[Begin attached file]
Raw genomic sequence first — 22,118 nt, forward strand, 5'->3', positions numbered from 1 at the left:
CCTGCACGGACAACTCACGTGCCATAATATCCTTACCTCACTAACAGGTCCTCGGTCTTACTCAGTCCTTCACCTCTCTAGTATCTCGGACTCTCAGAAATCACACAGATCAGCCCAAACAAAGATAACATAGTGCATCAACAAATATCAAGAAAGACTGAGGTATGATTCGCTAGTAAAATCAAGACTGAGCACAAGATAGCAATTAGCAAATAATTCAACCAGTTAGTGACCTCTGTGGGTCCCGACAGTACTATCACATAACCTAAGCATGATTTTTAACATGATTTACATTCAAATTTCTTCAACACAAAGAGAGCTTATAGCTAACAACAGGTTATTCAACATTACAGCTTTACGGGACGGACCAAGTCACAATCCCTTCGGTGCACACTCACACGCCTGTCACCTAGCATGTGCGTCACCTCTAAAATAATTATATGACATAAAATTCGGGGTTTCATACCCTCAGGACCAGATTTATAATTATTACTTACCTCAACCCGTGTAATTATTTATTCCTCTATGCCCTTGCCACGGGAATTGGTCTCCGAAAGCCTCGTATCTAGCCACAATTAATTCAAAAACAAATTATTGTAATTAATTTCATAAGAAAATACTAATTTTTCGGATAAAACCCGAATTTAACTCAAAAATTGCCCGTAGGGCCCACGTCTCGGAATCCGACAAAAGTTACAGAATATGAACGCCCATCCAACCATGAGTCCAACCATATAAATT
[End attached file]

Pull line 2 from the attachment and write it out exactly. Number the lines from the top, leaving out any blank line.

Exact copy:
CCTGCACGGACAACTCACGTGCCATAATATCCTTACCTCACTAACAGGTCCTCGGTCTTACTCAGTCCTTCACCTCTCTAGTATCTCGGACTCTCAGAAATCACACAGATCAGCCCAAACAAAGATAACATAGTGCATCAACAAATATCAAGAAAGACTGAGGTATGATTCGCTAGTAAAATCAAGACTGAGCACAAGATAGCAATTAGCAAATAATTCAACCAGTTAGTGACCTCTGTGGGTCCCGACAGTACTATCACATAACCTAAGCATGATTTTTAACATGATTTACATTCAAATTTCTTCAACACAAAGAGAGCTTATAGCTAACAACAGGTTATTCAACATTACAGCTTTACGGGACGGACCAAGTCACAATCCCTTCGGTGCACACTCACACGCCTGTCACCTAGCATGTGCGTCACCTCTAAAATAATTATATGACATAAAATTCGGGGTTTCATACCCTCAGGACCAGATTTATAATTATTACTTACCTCAACCCGTGTAATTATTTATTCCTCTATGCCCTTGCCACGGGAATTGGTCTCCGAAAGCCTCGTATCTAGCCACAATTAATTCAAAAACAAATTATTGTAATTAATTTCATAAGAAAATACTAATTTTTCGGATAAAACCCGAATTTAACTCAAAAATTGCCCGTAGGGCCCACGTCTCGGAATCCGACAAAAGTTACAGAATATGAACGCCCATCCAACCATGAGTCCAACCATATAAATT